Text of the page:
Tony Collins
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The negative point of throwing a runtime exception, I supose, is the server could crash as a result of the client.
Which can't be right ? That's got to be a security problem.
Also it doesn't make the server very flexible.
 
Tony Collins
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I think SUN might be tempting us to throw a Runtime exception, which in every book seems to be a NO NOooo.
Tony
 
Jim Yingst
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The negative point of throwing a runtime exception, I supose, is the server could crash as a result of the client.
Why? The server throws the exception to the client, just like it does for a SecurityException or FileNotFoundException. I sure hope those don't crash the server...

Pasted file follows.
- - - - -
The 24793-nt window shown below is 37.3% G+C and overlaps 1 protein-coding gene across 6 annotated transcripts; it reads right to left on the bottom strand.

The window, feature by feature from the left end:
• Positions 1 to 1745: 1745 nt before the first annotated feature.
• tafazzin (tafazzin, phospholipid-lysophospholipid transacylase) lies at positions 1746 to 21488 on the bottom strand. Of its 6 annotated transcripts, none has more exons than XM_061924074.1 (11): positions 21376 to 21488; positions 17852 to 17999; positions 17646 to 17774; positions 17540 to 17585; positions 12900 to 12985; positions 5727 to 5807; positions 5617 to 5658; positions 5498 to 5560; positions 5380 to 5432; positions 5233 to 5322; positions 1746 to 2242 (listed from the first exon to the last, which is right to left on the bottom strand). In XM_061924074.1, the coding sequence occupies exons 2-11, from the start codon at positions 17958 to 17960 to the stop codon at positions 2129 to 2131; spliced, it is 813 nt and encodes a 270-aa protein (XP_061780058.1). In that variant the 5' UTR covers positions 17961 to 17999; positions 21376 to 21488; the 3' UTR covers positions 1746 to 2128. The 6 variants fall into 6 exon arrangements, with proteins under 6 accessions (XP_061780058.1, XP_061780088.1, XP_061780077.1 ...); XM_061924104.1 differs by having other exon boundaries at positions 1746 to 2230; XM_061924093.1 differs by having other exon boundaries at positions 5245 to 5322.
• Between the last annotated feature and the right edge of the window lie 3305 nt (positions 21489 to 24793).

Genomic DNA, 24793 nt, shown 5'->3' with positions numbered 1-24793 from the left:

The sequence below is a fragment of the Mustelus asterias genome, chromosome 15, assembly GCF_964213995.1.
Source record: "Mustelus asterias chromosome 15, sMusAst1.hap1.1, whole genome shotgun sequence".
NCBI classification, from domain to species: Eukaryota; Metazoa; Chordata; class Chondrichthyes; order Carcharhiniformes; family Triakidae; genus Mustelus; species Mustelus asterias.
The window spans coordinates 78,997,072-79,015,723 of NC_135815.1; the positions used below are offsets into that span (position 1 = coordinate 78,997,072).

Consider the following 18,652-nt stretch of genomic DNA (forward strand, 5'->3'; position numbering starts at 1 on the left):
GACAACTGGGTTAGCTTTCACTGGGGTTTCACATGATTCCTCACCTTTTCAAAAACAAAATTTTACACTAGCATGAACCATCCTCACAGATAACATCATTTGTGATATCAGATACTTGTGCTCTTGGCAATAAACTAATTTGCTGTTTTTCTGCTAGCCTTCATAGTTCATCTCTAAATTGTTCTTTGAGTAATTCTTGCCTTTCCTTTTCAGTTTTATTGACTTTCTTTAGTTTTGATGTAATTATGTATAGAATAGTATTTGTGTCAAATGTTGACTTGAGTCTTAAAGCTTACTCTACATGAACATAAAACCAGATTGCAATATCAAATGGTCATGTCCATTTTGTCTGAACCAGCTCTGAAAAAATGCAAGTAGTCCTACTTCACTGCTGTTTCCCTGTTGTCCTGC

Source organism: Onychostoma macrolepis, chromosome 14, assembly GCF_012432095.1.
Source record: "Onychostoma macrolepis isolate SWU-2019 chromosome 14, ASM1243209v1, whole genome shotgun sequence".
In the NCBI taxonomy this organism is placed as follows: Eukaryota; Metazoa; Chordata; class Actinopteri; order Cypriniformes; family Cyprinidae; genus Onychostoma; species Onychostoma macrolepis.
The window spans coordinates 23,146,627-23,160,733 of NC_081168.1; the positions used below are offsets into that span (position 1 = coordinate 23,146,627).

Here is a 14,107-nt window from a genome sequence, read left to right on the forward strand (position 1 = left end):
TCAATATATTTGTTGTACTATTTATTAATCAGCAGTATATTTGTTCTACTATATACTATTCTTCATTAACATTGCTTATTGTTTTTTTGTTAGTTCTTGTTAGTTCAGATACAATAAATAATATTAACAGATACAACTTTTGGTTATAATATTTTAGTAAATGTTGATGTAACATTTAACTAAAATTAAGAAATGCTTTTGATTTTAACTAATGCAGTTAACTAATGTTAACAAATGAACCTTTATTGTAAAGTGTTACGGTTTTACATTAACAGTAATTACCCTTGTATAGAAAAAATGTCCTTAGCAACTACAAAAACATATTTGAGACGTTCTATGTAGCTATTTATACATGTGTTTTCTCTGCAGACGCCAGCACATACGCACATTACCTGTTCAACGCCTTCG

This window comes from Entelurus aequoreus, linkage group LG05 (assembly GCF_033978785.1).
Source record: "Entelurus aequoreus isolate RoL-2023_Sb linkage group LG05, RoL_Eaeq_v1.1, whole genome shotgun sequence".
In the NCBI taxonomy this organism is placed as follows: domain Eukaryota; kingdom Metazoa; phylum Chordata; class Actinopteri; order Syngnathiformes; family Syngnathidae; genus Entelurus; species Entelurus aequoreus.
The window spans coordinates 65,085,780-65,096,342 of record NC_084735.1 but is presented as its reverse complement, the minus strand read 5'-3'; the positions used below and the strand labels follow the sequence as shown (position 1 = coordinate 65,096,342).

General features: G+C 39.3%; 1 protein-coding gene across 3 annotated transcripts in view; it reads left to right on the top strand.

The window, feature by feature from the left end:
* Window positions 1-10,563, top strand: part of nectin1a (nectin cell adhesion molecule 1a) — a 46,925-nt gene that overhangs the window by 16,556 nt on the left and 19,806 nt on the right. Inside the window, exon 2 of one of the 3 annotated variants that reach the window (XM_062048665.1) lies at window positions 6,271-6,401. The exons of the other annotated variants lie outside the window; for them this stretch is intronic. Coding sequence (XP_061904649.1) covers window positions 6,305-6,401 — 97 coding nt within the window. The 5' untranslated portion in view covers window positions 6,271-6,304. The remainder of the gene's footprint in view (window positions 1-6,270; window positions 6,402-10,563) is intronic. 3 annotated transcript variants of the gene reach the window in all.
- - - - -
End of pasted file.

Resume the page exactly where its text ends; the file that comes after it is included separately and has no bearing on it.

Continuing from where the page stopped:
I think SUN might be tempting us to throw a Runtime exception, which in every book seems to be a NO NOooo.
Ask yourself WWJD? (What Would Joshua Do?)
The Book of Joshua has Item 40: Used checked exceptions for recoverable conditions and run-time exceptions for programming errors. I suppose this could be considered a recoverable programming error, in the sense that if we catch it the client could try something else I suppose. But I'd rather they didn't - they should complain loudly to the programmer and make them fix it. Passing invalid arguments the server can't deal with is most definitely a programming error. There is ample justification for throwing an IllegalArgumentException in this case - that's what the exception is there for.